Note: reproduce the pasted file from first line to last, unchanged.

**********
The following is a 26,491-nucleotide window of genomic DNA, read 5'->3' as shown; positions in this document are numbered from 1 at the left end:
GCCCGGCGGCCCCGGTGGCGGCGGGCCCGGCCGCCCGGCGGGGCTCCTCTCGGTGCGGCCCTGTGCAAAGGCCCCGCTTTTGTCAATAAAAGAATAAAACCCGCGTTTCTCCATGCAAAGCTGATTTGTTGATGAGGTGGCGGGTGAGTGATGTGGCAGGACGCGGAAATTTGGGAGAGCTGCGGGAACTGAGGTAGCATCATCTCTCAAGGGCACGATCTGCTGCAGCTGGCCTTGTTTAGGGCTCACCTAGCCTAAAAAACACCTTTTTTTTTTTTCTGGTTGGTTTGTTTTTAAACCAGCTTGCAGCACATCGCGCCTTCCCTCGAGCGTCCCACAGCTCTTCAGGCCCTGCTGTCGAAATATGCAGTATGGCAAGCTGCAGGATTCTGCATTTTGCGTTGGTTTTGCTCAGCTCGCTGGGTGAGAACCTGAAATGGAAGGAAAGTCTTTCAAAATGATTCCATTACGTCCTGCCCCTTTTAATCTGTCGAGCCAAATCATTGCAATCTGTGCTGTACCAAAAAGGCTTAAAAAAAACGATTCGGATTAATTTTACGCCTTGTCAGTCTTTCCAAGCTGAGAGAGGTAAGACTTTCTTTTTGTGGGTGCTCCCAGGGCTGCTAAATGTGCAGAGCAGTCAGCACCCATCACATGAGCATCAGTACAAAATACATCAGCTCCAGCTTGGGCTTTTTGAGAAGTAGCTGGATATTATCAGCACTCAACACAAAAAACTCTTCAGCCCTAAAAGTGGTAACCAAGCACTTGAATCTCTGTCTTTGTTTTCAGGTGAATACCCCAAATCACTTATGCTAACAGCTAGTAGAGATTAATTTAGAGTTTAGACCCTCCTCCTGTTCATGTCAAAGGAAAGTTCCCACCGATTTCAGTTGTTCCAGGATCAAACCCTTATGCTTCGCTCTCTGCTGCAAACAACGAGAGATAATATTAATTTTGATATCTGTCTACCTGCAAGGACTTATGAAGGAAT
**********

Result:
The following is a 26,491-nucleotide window of genomic DNA, read 5'->3' as shown; positions in this document are numbered from 1 at the left end:
GCCCGGCGGCCCCGGTGGCGGCGGGCCCGGCCGCCCGGCGGGGCTCCTCTCGGTGCGGCCCTGTGCAAAGGCCCCGCTTTTGTCAATAAAAGAATAAAACCCGCGTTTCTCCATGCAAAGCTGATTTGTTGATGAGGTGGCGGGTGAGTGATGTGGCAGGACGCGGAAATTTGGGAGAGCTGCGGGAACTGAGGTAGCATCATCTCTCAAGGGCACGATCTGCTGCAGCTGGCCTTGTTTAGGGCTCACCTAGCCTAAAAAACACCTTTTTTTTTTTTCTGGTTGGTTTGTTTTTAAACCAGCTTGCAGCACATCGCGCCTTCCCTCGAGCGTCCCACAGCTCTTCAGGCCCTGCTGTCGAAATATGCAGTATGGCAAGCTGCAGGATTCTGCATTTTGCGTTGGTTTTGCTCAGCTCGCTGGGTGAGAACCTGAAATGGAAGGAAAGTCTTTCAAAATGATTCCATTACGTCCTGCCCCTTTTAATCTGTCGAGCCAAATCATTGCAATCTGTGCTGTACCAAAAAGGCTTAAAAAAAACGATTCGGATTAATTTTACGCCTTGTCAGTCTTTCCAAGCTGAGAGAGGTAAGACTTTCTTTTTGTGGGTGCTCCCAGGGCTGCTAAATGTGCAGAGCAGTCAGCACCCATCACATGAGCATCAGTACAAAATACATCAGCTCCAGCTTGGGCTTTTTGAGAAGTAGCTGGATATTATCAGCACTCAACACAAAAAACTCTTCAGCCCTAAAAGTGGTAACCAAGCACTTGAATCTCTGTCTTTGTTTTCAGGTGAATACCCCAAATCACTTATGCTAACAGCTAGTAGAGATTAATTTAGAGTTTAGACCCTCCTCCTGTTCATGTCAAAGGAAAGTTCCCACCGATTTCAGTTGTTCCAGGATCAAACCCTTATGCTTCGCTCTCTGCTGCAAACAACGAGAGATAATATTAATTTTGATATCTGTCTACCTGCAAGGACTTATGAAGGAAT